What This Epidemiologist Wants Americans to Know About Covid-19 Right Now
A leading expert on the pandemic cuts through the mixed messages and confusion
One of the first scientists I reached out to in the early days of the coronavirus outbreak was Marc Lipsitch, PhD, a professor of epidemiology and director of the Center for Communicable Disease Dynamics at Harvard T.H. Chan School of Public Health. Soon after, he became hard to reach. Like other experts in infectious disease and epidemiology — the science of investigating causes, trends, and outcomes of diseases or other health-related events — Lipsitch’s time is in great demand from journalists and policymakers, not to mention the actual ongoing pandemic research.
Since then, much has been learned about the novel coronavirus SARS-CoV-2 and Covid-19, the disease it causes.
During these seven months, Lipsitch and other scientists — just like many other Americans — have become increasingly frustrated over mixed messaging from some health officials, outright falsehoods and misinformation uttered by some politicians and circulating wildly in social media, the lack of governmental leadership in managing the U.S. pandemic response, and the resulting disagreement over basic scientific facts and ensuing political and public polarization over what to do.
So on an Aug. 13 call with reporters covering a range of Covid-19 science details, I asked Lipsitch to step back and consider a broader question:
Amid all the confusion, what would you most like all Americans to know right now?
Here is an edited version of his responses on the call and in a subsequent exchange:
Viruses don’t care
“The first thing is just the very fundamental notion that if you have susceptible people, and if you have human contact, and if you have a virus to which those people are susceptible, it will spread, and the number of cases will increase. “My friend [and fellow epidemiologist] Bill Hanage sometimes says, ‘Viruses don’t read Twitter.’ They don’t care what we think about them. They don’t care what they do to the economy. They don’t care about anything. And we have to be rational in the face of that.”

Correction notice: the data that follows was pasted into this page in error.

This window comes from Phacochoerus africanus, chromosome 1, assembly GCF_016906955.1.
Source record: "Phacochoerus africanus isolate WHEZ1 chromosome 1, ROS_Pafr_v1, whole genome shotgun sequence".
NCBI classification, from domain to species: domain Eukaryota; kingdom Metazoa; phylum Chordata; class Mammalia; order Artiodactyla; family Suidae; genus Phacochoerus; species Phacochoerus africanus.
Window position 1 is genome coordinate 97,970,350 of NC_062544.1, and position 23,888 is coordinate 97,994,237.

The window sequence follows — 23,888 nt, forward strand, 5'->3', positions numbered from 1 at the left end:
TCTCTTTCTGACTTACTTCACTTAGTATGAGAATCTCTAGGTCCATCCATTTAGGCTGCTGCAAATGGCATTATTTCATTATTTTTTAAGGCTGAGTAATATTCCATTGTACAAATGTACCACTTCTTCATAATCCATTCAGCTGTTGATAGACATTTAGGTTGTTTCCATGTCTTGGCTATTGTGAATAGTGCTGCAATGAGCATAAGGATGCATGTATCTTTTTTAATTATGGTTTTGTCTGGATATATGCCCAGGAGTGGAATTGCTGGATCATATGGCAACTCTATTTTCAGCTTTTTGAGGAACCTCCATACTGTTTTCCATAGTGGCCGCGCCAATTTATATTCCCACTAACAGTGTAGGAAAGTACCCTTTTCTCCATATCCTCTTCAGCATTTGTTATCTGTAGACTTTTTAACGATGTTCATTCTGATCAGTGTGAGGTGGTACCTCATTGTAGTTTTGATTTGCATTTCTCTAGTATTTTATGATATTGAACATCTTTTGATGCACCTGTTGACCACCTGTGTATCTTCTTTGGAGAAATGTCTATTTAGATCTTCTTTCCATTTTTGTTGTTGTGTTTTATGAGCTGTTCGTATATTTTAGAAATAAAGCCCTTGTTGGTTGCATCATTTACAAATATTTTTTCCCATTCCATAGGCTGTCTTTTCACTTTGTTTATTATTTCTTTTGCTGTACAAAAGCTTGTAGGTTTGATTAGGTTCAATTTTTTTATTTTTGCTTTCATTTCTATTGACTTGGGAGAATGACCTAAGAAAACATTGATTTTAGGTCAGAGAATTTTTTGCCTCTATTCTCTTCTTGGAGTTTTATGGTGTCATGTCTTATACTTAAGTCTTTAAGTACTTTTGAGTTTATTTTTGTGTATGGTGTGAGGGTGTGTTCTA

Wishful thinking doesn’t work
“If a certain level of control measures didn’t bring transmission under control in the summer, unless there’s a lot more herd immunity to help us along, those same control measures still aren’t going to bring transmission under control in the fall and winter. Conversely, as more people start to get together in various ways, and as schools reopen, there will be more opportunities for transmission.” [Several experts have said the pandemic is likely to worsen this fall, raising concerns about the confluence with flu season.]
“Wishful thinking just doesn’t help. And I think that’s been a big part of the issue, a notion in some states in particular, that somehow we can be different from all the other experiences with this virus and other viruses and we can just hope that it won’t spread when we have high levels of contact.” [He cites complacency among U.S. policymakers when the virus was spreading in China and then Europe, and then complacency by some governors during the early outbreaks in New York and other states.]